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  5. DaveF

    DaveF Moderator
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    I'm hoping for pre-order / sale pricing of ~$6000 for a JVC NX7 successor. But now I'm reading speculation that 4K projector prices will go *up* with 2019 models, not further down! That will break my upgrade plans if true.
     
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  6. Message #6 of 31 Jan 14, 2019
    Last edited: Jan 14, 2019
    John Dirk

    John Dirk Cinematographer
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    That makes perfect sense to me as 4K projectors are still relatively new and will probably never achieve the economies of scale needed for reasonable pricing. I would suspect the bargains will be in the previous models [like JVC's E-Shift series] as the newer ones come to market.

    How many of your favorites are native 4K? Personally, I'm in no hurry whatsoever to do this and probably won't until my current sets fail. I bought a 43 inch 4K set for my sitting room after the previous one failed and, [as suspected] I just can't tell the difference with a screen that small even though I'm maybe 5 ft away. As for the remaining sets we have [my wife's sitting room, bedroom, etc] these are used sparingly and she could care less about resolution or pixels anyway. I do all of my "critical" viewing in my Theater Room.

    I've even cooled on the projector somewhat. The VAST majority of the content I actually love to watch is 480P DVD. I have a decent collection of Blu Rays but almost no compelling "native" 4K content. I want a more modern projector with Ethernet support but, aside from that my Panasonic still looks amazing with suitable content. I don't know that a 4K projector would significantly improve my experience with the content I actually watch most often but, as an enthusiast, I would love to be convinced otherwise.

    Same here. I've basically given up on this as I know it will require more effort and time than I am willing to extend for content that represents a small portion of what I currently consume. I'll happily revisit it in the future if conditions warrant. I use my HTPC daily while my shiny new Oppo 203 sits unloved most of the time. When I do want to watch one of the few UHD discs I own however, I'm happy to bypass the HTPC and fire up the Oppo. When I add a 4K projector [one day - maybe soon] I suspect this will remain the same.
     
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  7. Chris Strnad

    Chris Strnad Stunt Coordinator

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  8. jcroy

    jcroy Producer

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    Unless you're willing to go through the tedous procedure to reflash an LG manufactured bd-r drive to an older "4Kbluray friendly" firmware, then I wouldn't waste any time with 4Kbluray on the computer.

    For many 4Kbluray discs, it takes over an hour to rip an entire iso to the computer's hard drive. (It might be slightly faster if one flashes the "friendly" firmware version originally from an asus bd-r rebadge of the equivalent LG bd-r drive). If it takes almost just as long to rip a 4Kbluray disc as the length of the original movie, then I mind as well just watch through the entire movie on a standalone UHD 4Kbluray player.


    In contrast, the only reason I bother watching my dvds ripped to the computer, is because it only takes around 11-12 minutes to rip an entire dvd disc iso with the css encryption removed entirely. (Bluray takes around 10 to 30 minutes to rip the entire iso).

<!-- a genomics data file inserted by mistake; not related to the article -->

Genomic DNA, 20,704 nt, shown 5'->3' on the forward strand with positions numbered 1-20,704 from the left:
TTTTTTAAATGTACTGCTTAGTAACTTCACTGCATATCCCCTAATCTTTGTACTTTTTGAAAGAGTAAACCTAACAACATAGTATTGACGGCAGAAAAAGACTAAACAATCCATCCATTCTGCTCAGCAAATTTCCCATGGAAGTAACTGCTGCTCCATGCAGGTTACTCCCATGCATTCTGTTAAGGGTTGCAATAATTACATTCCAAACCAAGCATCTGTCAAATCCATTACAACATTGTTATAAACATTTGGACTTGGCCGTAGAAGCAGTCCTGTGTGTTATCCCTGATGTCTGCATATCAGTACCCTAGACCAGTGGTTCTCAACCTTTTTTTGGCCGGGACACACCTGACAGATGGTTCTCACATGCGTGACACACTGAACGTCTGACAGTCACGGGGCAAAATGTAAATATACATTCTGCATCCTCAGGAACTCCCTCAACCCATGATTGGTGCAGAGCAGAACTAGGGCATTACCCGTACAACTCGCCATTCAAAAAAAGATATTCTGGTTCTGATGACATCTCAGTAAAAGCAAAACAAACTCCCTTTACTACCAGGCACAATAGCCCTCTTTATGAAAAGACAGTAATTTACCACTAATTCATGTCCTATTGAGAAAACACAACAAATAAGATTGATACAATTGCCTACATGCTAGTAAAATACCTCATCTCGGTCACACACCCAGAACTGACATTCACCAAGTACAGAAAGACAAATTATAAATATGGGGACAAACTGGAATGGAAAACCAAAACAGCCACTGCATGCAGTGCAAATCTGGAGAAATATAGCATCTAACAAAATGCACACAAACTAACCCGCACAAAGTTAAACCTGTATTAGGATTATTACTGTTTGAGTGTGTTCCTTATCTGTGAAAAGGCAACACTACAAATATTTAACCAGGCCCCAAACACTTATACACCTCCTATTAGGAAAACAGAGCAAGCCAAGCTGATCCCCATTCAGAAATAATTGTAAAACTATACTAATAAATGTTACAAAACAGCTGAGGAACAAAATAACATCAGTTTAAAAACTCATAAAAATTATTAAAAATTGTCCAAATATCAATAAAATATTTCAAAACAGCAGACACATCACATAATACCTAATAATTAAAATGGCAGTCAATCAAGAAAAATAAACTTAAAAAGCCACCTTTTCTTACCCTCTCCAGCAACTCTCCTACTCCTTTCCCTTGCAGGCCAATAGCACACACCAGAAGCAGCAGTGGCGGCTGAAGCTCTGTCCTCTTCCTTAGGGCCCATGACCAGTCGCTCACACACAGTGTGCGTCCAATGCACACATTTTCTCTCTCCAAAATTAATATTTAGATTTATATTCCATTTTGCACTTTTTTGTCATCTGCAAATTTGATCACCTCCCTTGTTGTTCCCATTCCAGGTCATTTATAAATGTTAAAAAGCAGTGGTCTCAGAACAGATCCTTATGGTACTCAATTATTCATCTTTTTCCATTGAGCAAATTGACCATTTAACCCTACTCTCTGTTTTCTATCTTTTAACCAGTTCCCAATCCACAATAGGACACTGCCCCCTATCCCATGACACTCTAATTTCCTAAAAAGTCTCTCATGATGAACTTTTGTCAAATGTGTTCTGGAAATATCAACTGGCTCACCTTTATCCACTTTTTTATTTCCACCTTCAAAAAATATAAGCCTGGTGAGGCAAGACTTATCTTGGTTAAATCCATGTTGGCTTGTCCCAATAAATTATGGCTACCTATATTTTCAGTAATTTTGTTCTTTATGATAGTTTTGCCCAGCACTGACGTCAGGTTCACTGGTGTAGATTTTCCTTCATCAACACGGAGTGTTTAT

9. Scott Merryfield

    Scott Merryfield Executive Producer

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    FYI, Amazon also sells Monoprice cables. If you are a Prime member, it may be less expensive to order through them, depending on length needed, when you consider shipping costs. I am using Monoprice's certified cables for all 4K connections in my main setup, and have not had any issues with the exception of one bad cable from an order I placed directly with Monoprice. Their service was great -- they shipped me a new cable quickly, and just told me to throw out the defective one.
     
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  10. Josh Steinberg

    Josh Steinberg Executive Producer
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    When you start shopping around, take a look at the TCL Series 6 line - their 55" is $600 and I think the 65" is $900 - it's a much better TV than its price would suggest. I've only had mine for a month but I am extremely satisfied with it, and with the exception of the 3D capability I lost in switching from an LG plasma to the TCL 4K, it's better than the more expensive TV that it replaced. It may very well be the best TV I've ever owned. Best Buy also had the option of adding a five year in-home service warranty for $120 extra, which I did. I thought it was a great deal.

    I was really worried about being in the same situation because I have a dual display setup as well: an HD projector for movies and prestige television programming, and a 50" TV for news, sports, non-prestige TV content, sitcoms, streaming, etc. The 50" TV died and needed to be replaced, but doing the full 4K upgrade was not a possibility at this time. So the TV is 4K and the projector is still HD. In practice, I find that the immersion from the larger screen size more than makes up for the slight difference in quality that I can perceive on the 4K TV.

    I think the goal to replace everything at once makes sense and in a perfect world, I would have done the same. But with that said, I don't think it's as drastic or disappointing as I worried it could be. The types of content I watch on the projector are so different than what I watch on the TV that it really is an apples-to-orange comparison for me.